Tuesday
Aug 30 2011

International and Comparative Media Law (3 units)

Global considerations increasingly affect and govern the news and entertainment media, especially in connection with Internet communication.

This course will survey legal issues that lawyers are likely to confront in any broad-based media law practice, including: cross-border approaches to content regulation, especially the European Convention on Human Rights, the American Convention Human Rights, and other international instruments; regulatory systems applicable to the international media business, such as the Television Without Frontiers and Database Protection Directives of the European Community; the emerging conflict surrounding assertions of jurisdiction over international media interests; protection of journalistic sources and other confidential information; considerations that may apply in attempting to enforce foreign judgments against the media; and the effect of different approaches to copyright protection.

COURSE OBJECTIVES - click to expand

  • At the completion of the International & Comparative Media Law course, the student will be able to:
  • represent a client before international bodies such as the European Court of Human Rights or the Inter-American Court of Human Rights;
  • advise media companies on speech restrictions applicable to content in different jurisdictions;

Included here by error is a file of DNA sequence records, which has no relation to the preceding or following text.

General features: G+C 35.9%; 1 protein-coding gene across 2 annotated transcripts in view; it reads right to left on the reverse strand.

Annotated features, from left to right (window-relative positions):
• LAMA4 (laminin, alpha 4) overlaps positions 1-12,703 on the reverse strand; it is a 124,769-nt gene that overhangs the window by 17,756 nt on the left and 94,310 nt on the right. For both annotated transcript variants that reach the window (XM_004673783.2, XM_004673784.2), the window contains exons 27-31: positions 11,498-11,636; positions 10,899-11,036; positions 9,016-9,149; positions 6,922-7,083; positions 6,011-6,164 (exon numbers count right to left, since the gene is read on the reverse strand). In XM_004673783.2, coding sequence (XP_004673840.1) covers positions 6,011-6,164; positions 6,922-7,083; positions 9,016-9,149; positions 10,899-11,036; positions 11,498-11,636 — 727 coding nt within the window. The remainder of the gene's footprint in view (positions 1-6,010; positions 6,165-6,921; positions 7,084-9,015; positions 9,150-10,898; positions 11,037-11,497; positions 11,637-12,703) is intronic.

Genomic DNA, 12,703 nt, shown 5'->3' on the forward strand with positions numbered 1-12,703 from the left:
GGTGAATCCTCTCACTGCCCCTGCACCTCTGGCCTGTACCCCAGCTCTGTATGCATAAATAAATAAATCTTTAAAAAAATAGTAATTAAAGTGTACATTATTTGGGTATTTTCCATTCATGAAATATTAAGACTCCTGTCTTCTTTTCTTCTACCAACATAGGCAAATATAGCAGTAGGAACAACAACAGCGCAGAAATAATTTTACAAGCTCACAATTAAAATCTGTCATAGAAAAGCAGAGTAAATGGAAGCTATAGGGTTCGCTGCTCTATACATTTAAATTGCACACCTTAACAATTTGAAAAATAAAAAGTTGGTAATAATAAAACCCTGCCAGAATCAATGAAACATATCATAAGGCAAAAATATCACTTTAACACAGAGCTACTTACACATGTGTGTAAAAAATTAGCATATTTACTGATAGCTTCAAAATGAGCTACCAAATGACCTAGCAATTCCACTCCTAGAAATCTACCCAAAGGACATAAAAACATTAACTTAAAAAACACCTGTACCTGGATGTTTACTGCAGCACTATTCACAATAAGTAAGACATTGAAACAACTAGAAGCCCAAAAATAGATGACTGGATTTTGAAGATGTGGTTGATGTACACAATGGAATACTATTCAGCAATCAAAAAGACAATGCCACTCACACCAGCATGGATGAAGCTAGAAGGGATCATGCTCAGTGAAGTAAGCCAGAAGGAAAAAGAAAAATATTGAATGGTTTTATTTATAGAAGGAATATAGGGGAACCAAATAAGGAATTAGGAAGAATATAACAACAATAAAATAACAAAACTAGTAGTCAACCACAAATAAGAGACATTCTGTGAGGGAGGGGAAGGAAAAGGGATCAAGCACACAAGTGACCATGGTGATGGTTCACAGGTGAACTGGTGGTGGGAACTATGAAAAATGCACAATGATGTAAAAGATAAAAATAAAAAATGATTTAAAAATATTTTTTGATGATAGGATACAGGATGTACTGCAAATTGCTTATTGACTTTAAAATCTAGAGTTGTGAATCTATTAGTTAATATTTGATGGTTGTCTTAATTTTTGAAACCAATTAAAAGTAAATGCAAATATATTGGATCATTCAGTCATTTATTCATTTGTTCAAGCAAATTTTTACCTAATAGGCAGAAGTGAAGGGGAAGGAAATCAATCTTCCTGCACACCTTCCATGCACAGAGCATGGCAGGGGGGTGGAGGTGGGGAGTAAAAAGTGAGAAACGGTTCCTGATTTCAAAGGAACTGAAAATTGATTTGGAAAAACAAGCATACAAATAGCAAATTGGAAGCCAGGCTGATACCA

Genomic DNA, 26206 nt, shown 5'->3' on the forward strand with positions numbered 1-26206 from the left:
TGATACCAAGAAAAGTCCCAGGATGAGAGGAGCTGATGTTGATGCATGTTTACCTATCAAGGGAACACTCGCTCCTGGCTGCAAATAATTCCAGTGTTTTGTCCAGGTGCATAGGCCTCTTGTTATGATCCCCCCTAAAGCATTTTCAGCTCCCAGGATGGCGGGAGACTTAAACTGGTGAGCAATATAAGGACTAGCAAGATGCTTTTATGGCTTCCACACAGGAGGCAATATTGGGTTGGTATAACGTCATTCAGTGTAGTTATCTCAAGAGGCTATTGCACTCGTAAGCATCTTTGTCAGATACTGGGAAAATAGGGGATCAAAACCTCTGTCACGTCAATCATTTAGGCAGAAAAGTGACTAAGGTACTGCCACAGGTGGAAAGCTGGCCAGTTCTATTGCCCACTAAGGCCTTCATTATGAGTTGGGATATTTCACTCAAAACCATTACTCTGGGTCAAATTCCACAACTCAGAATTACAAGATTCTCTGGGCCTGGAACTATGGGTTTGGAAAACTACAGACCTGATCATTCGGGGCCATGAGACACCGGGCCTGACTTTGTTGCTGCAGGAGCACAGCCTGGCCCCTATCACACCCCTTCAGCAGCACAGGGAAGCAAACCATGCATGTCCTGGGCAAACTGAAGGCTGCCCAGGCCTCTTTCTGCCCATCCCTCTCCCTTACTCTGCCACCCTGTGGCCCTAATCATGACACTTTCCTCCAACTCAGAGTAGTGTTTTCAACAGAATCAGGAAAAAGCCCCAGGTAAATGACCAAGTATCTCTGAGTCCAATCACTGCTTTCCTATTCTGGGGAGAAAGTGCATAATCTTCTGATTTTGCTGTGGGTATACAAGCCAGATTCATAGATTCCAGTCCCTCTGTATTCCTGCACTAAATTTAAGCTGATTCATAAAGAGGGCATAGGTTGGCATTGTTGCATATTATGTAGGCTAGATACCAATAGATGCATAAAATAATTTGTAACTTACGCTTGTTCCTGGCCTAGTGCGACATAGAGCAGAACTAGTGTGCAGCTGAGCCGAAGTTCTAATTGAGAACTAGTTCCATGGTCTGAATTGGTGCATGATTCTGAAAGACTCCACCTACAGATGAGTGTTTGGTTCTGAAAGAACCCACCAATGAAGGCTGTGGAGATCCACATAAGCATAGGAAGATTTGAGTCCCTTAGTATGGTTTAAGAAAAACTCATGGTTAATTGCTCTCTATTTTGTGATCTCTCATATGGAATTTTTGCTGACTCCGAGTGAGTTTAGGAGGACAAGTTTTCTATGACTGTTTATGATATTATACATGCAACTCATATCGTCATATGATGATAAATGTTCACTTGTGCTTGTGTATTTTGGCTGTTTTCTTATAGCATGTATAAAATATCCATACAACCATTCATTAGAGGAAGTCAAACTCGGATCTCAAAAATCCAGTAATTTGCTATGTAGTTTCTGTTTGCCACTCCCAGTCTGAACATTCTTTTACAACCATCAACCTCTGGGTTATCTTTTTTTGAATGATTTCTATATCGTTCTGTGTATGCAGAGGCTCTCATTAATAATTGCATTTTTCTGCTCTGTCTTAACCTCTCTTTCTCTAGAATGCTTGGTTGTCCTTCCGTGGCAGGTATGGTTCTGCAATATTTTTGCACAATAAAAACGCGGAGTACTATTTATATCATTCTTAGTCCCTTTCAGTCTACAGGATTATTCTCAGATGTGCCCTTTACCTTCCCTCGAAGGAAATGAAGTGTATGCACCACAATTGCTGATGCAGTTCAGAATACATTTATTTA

• file a complaint on an advertising or film ratings issue in Britain or other major media jurisdictions;
  • confer and advise a journalist client on overseas law relating to speech censorship law, report’s privilege, or an intellectual property issue;
  • draft a memorandum of law on an international media regulatory issue, and
  • review internationally distributed content for compliance with EU directives, U.S. law, Canadian law, U.K. law, and international treaty.

GRADING POLICY - click to expand

  • The grade in this course is based upon three 10 point multiple choice quizzes given at regular intervals throughout the course (each quiz counting for 10% -- for a total of 30% of your course grade), non-graded “hands-on problems” in preparation of each live class, and an open-book final exam (for a total of 70% of your course grade).
  • The multiple choice quiz questions require the student to show knowledge of the applicable statutory and case law and to apply that law to a specific fact situation.
  • In preparation for each live class, students are required to submit a memo to the professor containing the analysis of each assigned problem in advance. Although these problems are not graded, they are required. Failure to provide a timely memo, prepared in good faith, will result in a deduction of one grade increment from the student’s final grade for the course.
  • The final examination is open-book. “Open-book” means that students may use any of the assigned course materials as well as their own notes and outlines that they have created themselves from course materials. The final examination is comprise of one or more essays which are weighted as follows: 10% for identification of the factual and legal issues; 30% for the accurate description of law, treaty, regulation and/or policy; 40% on correct application of the law, treaty, regulation and/or policy; and 20% on clarity of the written argument.